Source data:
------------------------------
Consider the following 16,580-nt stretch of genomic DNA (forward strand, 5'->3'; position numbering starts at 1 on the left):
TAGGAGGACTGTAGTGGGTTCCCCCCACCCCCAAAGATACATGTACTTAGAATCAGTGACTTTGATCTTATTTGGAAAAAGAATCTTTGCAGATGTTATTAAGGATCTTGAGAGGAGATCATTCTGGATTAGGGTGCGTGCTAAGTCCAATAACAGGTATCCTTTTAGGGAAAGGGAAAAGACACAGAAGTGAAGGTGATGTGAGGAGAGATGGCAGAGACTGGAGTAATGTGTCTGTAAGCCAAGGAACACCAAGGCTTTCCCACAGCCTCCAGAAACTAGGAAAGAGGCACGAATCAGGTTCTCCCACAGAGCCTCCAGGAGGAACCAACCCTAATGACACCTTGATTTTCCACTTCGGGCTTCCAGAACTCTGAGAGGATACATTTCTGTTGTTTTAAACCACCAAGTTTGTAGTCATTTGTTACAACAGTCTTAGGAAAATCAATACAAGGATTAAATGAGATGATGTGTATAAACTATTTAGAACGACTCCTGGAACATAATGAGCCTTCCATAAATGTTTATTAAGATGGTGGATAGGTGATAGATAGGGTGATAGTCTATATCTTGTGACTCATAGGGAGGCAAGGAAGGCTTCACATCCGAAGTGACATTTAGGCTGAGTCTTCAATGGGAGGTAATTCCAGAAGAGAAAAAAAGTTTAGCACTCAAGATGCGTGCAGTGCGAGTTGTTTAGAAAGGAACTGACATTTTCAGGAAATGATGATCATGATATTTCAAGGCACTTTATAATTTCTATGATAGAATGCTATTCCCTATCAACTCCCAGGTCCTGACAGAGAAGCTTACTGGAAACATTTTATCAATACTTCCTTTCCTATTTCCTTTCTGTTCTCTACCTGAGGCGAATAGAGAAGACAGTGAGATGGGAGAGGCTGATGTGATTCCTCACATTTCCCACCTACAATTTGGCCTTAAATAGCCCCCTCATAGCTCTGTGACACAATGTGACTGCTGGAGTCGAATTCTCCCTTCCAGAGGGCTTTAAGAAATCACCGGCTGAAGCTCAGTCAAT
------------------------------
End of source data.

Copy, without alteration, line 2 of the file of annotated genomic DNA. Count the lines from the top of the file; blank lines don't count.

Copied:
TAGGAGGACTGTAGTGGGTTCCCCCCACCCCCAAAGATACATGTACTTAGAATCAGTGACTTTGATCTTATTTGGAAAAAGAATCTTTGCAGATGTTATTAAGGATCTTGAGAGGAGATCATTCTGGATTAGGGTGCGTGCTAAGTCCAATAACAGGTATCCTTTTAGGGAAAGGGAAAAGACACAGAAGTGAAGGTGATGTGAGGAGAGATGGCAGAGACTGGAGTAATGTGTCTGTAAGCCAAGGAACACCAAGGCTTTCCCACAGCCTCCAGAAACTAGGAAAGAGGCACGAATCAGGTTCTCCCACAGAGCCTCCAGGAGGAACCAACCCTAATGACACCTTGATTTTCCACTTCGGGCTTCCAGAACTCTGAGAGGATACATTTCTGTTGTTTTAAACCACCAAGTTTGTAGTCATTTGTTACAACAGTCTTAGGAAAATCAATACAAGGATTAAATGAGATGATGTGTATAAACTATTTAGAACGACTCCTGGAACATAATGAGCCTTCCATAAATGTTTATTAAGATGGTGGATAGGTGATAGATAGGGTGATAGTCTATATCTTGTGACTCATAGGGAGGCAAGGAAGGCTTCACATCCGAAGTGACATTTAGGCTGAGTCTTCAATGGGAGGTAATTCCAGAAGAGAAAAAAAGTTTAGCACTCAAGATGCGTGCAGTGCGAGTTGTTTAGAAAGGAACTGACATTTTCAGGAAATGATGATCATGATATTTCAAGGCACTTTATAATTTCTATGATAGAATGCTATTCCCTATCAACTCCCAGGTCCTGACAGAGAAGCTTACTGGAAACATTTTATCAATACTTCCTTTCCTATTTCCTTTCTGTTCTCTACCTGAGGCGAATAGAGAAGACAGTGAGATGGGAGAGGCTGATGTGATTCCTCACATTTCCCACCTACAATTTGGCCTTAAATAGCCCCCTCATAGCTCTGTGACACAATGTGACTGCTGGAGTCGAATTCTCCCTTCCAGAGGGCTTTAAGAAATCACCGGCTGAAGCTCAGTCAAT